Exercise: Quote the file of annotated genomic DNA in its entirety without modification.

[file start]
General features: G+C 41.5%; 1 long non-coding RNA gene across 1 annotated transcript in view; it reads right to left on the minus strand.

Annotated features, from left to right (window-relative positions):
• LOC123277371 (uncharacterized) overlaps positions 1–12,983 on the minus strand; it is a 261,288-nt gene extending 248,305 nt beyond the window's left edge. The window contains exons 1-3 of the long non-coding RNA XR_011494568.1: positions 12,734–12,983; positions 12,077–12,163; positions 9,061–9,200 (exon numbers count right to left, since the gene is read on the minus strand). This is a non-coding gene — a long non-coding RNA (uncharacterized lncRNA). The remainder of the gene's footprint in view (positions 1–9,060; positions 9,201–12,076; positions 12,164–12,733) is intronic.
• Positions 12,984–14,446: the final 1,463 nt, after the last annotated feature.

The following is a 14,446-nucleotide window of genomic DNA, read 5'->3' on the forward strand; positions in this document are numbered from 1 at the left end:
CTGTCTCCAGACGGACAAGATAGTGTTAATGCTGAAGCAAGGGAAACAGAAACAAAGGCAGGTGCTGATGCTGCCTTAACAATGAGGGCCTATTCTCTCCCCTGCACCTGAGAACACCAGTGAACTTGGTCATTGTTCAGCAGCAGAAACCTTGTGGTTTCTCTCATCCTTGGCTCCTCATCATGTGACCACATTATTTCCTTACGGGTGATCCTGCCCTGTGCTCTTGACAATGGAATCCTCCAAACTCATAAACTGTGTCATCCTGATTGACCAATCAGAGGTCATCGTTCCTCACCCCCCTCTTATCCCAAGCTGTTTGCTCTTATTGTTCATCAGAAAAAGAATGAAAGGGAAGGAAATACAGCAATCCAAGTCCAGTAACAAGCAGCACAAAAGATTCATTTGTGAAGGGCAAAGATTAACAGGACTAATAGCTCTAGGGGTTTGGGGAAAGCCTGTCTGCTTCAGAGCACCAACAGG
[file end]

General features: G+C 41.5%; 1 long non-coding RNA gene across 1 annotated transcript in view; it reads right to left on the minus strand.

Annotated features, from left to right (window-relative positions):
• LOC123277371 (uncharacterized) overlaps positions 1–12,983 on the minus strand; it is a 261,288-nt gene extending 248,305 nt beyond the window's left edge. The window contains exons 1-3 of the long non-coding RNA XR_011494568.1: positions 12,734–12,983; positions 12,077–12,163; positions 9,061–9,200 (exon numbers count right to left, since the gene is read on the minus strand). This is a non-coding gene — a long non-coding RNA (uncharacterized lncRNA). The remainder of the gene's footprint in view (positions 1–9,060; positions 9,201–12,076; positions 12,164–12,733) is intronic.
• Positions 12,984–14,446: the final 1,463 nt, after the last annotated feature.

The following is a 14,446-nucleotide window of genomic DNA, read 5'->3' on the forward strand; positions in this document are numbered from 1 at the left end:
CTGTCTCCAGACGGACAAGATAGTGTTAATGCTGAAGCAAGGGAAACAGAAACAAAGGCAGGTGCTGATGCTGCCTTAACAATGAGGGCCTATTCTCTCCCCTGCACCTGAGAACACCAGTGAACTTGGTCATTGTTCAGCAGCAGAAACCTTGTGGTTTCTCTCATCCTTGGCTCCTCATCATGTGACCACATTATTTCCTTACGGGTGATCCTGCCCTGTGCTCTTGACAATGGAATCCTCCAAACTCATAAACTGTGTCATCCTGATTGACCAATCAGAGGTCATCGTTCCTCACCCCCCTCTTATCCCAAGCTGTTTGCTCTTATTGTTCATCAGAAAAAGAATGAAAGGGAAGGAAATACAGCAATCCAAGTCCAGTAACAAGCAGCACAAAAGATTCATTTGTGAAGGGCAAAGATTAACAGGACTAATAGCTCTAGGGGTTTGGGGAAAGCCTGTCTGCTTCAGAGCACCAACAGG